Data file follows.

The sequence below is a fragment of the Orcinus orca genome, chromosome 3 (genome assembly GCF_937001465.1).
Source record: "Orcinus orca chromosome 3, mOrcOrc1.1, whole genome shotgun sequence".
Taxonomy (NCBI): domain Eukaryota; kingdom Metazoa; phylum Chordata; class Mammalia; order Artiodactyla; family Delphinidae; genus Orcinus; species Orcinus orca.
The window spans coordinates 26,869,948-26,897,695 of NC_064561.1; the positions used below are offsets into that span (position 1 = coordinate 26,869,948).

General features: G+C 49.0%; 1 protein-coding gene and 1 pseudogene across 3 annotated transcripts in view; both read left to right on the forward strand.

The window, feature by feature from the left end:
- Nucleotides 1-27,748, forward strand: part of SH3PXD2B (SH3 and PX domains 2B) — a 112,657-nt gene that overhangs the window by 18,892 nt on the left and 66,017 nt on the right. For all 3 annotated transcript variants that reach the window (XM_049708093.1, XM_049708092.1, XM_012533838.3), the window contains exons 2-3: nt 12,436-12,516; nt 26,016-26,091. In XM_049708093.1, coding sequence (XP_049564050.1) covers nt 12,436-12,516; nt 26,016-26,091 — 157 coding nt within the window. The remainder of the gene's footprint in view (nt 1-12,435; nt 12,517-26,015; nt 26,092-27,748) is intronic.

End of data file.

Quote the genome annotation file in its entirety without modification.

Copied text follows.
The sequence below is a fragment of the Orcinus orca genome, chromosome 3 (genome assembly GCF_937001465.1).
Source record: "Orcinus orca chromosome 3, mOrcOrc1.1, whole genome shotgun sequence".
Taxonomy (NCBI): domain Eukaryota; kingdom Metazoa; phylum Chordata; class Mammalia; order Artiodactyla; family Delphinidae; genus Orcinus; species Orcinus orca.
The window spans coordinates 26,869,948-26,897,695 of NC_064561.1; the positions used below are offsets into that span (position 1 = coordinate 26,869,948).

General features: G+C 49.0%; 1 protein-coding gene and 1 pseudogene across 3 annotated transcripts in view; both read left to right on the forward strand.

The window, feature by feature from the left end:
- Nucleotides 1-27,748, forward strand: part of SH3PXD2B (SH3 and PX domains 2B) — a 112,657-nt gene that overhangs the window by 18,892 nt on the left and 66,017 nt on the right. For all 3 annotated transcript variants that reach the window (XM_049708093.1, XM_049708092.1, XM_012533838.3), the window contains exons 2-3: nt 12,436-12,516; nt 26,016-26,091. In XM_049708093.1, coding sequence (XP_049564050.1) covers nt 12,436-12,516; nt 26,016-26,091 — 157 coding nt within the window. The remainder of the gene's footprint in view (nt 1-12,435; nt 12,517-26,015; nt 26,092-27,748) is intronic.